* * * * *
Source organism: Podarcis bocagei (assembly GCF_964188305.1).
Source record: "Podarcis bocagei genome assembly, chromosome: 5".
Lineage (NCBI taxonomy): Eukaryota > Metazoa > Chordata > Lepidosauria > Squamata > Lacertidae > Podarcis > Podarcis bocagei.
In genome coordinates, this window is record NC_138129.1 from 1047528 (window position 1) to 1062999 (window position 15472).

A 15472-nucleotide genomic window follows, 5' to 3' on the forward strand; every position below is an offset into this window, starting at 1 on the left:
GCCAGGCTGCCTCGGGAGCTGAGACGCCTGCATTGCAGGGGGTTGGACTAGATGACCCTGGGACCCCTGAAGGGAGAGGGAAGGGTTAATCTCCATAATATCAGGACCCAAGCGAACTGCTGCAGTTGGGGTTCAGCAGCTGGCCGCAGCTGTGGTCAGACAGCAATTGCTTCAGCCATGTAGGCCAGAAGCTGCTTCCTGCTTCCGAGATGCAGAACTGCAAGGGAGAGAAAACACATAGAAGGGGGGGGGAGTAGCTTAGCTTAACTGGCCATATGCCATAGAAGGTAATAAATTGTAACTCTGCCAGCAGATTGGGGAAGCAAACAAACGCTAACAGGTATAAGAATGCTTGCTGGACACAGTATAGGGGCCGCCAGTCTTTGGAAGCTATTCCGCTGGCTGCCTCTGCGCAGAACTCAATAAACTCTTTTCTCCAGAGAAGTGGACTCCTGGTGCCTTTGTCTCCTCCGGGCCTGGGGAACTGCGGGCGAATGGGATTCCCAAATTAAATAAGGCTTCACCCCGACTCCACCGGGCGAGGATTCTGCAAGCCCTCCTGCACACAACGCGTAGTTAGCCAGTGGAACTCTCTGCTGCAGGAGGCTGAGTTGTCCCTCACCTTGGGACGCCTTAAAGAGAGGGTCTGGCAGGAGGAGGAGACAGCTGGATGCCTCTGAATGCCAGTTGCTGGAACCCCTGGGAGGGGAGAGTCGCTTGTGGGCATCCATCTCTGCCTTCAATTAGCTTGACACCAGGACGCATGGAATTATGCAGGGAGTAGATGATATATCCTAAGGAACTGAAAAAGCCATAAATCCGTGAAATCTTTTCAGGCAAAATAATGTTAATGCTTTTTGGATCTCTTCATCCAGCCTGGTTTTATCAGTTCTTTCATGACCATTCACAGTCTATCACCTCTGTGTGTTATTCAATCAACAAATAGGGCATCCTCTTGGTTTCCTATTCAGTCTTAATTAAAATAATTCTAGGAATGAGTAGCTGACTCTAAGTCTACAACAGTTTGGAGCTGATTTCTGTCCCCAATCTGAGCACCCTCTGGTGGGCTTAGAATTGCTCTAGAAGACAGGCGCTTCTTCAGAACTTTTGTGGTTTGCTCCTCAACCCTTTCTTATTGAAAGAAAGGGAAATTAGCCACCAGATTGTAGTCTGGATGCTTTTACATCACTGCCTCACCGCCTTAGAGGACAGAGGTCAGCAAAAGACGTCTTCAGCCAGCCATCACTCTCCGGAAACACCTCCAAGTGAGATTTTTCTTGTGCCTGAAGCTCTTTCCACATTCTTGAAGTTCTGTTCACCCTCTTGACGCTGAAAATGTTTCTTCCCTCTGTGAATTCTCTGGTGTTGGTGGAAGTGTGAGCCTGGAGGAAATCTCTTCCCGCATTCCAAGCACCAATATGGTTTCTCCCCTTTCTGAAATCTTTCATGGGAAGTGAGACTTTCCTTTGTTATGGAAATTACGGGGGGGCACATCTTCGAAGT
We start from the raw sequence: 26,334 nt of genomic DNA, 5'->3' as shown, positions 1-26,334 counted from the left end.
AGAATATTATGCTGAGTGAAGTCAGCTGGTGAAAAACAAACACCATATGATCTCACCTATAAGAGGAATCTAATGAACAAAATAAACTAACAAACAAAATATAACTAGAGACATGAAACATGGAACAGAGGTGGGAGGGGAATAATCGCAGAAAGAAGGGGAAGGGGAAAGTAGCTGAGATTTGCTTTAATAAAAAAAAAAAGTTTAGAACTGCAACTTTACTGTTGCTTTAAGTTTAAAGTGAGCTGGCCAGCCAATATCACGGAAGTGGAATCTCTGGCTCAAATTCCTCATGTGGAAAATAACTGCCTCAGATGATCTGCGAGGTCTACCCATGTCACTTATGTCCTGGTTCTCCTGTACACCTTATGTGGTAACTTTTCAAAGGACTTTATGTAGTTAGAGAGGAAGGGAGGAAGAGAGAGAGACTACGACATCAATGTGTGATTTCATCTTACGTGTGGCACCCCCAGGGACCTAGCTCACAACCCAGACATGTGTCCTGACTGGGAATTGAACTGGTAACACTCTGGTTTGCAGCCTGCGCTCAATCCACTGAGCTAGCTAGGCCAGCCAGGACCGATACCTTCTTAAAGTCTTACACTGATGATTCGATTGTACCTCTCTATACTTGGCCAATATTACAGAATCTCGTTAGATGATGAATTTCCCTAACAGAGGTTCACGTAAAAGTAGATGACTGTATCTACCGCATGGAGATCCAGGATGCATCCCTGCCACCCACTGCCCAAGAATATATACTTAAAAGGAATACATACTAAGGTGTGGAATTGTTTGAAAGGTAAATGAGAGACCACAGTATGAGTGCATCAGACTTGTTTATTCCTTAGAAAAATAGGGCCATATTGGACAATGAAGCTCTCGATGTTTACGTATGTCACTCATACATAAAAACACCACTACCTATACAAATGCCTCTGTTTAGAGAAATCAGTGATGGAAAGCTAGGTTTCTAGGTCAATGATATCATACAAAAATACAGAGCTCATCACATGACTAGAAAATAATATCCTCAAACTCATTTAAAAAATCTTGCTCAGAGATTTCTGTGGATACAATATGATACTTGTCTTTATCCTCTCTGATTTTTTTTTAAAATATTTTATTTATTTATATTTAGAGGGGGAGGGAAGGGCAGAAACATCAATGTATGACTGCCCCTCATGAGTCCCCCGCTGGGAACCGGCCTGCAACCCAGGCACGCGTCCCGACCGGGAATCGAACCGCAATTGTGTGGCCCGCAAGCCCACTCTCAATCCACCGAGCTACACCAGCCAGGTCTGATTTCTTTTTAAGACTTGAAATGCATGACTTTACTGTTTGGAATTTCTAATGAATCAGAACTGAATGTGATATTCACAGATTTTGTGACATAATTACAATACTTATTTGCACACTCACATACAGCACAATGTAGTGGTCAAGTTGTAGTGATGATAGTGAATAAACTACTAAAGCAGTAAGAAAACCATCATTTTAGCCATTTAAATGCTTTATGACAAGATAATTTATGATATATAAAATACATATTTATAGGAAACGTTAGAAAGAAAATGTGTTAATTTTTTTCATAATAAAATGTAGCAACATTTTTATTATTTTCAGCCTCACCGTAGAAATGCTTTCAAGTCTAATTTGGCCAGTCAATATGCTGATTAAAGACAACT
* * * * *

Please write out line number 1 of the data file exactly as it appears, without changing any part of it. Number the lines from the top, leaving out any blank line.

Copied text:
Source organism: Podarcis bocagei (assembly GCF_964188305.1).